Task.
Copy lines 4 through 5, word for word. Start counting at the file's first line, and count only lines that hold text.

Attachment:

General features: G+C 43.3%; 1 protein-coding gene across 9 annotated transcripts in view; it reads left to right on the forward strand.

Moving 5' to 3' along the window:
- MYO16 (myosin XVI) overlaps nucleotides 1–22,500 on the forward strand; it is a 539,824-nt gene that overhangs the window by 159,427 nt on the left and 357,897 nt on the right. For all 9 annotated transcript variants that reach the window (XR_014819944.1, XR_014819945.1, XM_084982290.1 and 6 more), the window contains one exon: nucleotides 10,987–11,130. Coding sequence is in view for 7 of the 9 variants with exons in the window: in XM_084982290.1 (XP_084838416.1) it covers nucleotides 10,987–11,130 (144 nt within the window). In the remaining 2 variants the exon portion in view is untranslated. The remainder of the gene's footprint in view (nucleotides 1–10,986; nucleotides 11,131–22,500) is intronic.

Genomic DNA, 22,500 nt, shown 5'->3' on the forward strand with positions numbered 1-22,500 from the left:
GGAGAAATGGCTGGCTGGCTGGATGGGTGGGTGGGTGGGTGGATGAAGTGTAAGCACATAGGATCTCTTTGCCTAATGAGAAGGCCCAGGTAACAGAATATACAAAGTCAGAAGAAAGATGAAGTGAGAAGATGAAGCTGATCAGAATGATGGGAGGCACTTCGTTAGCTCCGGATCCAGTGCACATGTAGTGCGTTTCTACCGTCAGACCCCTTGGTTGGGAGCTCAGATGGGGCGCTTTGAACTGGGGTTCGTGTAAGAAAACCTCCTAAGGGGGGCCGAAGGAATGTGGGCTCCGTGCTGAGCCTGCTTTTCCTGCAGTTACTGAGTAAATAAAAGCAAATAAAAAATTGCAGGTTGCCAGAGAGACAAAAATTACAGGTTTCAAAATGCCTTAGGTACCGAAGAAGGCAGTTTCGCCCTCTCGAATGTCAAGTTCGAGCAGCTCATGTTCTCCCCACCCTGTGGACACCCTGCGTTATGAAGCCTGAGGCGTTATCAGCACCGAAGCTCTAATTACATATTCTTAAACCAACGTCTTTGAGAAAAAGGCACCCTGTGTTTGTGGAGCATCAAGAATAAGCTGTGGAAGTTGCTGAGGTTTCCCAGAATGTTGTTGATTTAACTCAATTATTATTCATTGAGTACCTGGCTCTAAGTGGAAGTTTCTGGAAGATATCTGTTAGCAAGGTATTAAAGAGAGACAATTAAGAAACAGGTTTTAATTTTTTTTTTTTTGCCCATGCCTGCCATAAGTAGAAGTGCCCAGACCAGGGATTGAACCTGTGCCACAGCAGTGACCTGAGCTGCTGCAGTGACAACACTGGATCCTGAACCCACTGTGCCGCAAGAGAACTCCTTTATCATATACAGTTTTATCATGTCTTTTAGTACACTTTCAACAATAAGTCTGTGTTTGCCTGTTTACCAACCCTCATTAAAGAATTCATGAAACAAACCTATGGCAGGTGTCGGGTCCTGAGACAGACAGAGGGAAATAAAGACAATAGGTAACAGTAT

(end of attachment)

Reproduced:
Genomic DNA, 22,500 nt, shown 5'->3' on the forward strand with positions numbered 1-22,500 from the left:
GGAGAAATGGCTGGCTGGCTGGATGGGTGGGTGGGTGGGTGGATGAAGTGTAAGCACATAGGATCTCTTTGCCTAATGAGAAGGCCCAGGTAACAGAATATACAAAGTCAGAAGAAAGATGAAGTGAGAAGATGAAGCTGATCAGAATGATGGGAGGCACTTCGTTAGCTCCGGATCCAGTGCACATGTAGTGCGTTTCTACCGTCAGACCCCTTGGTTGGGAGCTCAGATGGGGCGCTTTGAACTGGGGTTCGTGTAAGAAAACCTCCTAAGGGGGGCCGAAGGAATGTGGGCTCCGTGCTGAGCCTGCTTTTCCTGCAGTTACTGAGTAAATAAAAGCAAATAAAAAATTGCAGGTTGCCAGAGAGACAAAAATTACAGGTTTCAAAATGCCTTAGGTACCGAAGAAGGCAGTTTCGCCCTCTCGAATGTCAAGTTCGAGCAGCTCATGTTCTCCCCACCCTGTGGACACCCTGCGTTATGAAGCCTGAGGCGTTATCAGCACCGAAGCTCTAATTACATATTCTTAAACCAACGTCTTTGAGAAAAAGGCACCCTGTGTTTGTGGAGCATCAAGAATAAGCTGTGGAAGTTGCTGAGGTTTCCCAGAATGTTGTTGATTTAACTCAATTATTATTCATTGAGTACCTGGCTCTAAGTGGAAGTTTCTGGAAGATATCTGTTAGCAAGGTATTAAAGAGAGACAATTAAGAAACAGGTTTTAATTTTTTTTTTTTTGCCCATGCCTGCCATAAGTAGAAGTGCCCAGACCAGGGATTGAACCTGTGCCACAGCAGTGACCTGAGCTGCTGCAGTGACAACACTGGATCCTGAACCCACTGTGCCGCAAGAGAACTCCTTTATCATATACAGTTTTATCATGTCTTTTAGTACACTTTCAACAATAAGTCTGTGTTTGCCTGTTTACCAACCCTCATTAAAGAATTCATGAAACAAACCTATGGCAGGTGTCGGGTCCTGAGACAGACAGAGGGAAATAAAGACAATAGGTAACAGTAT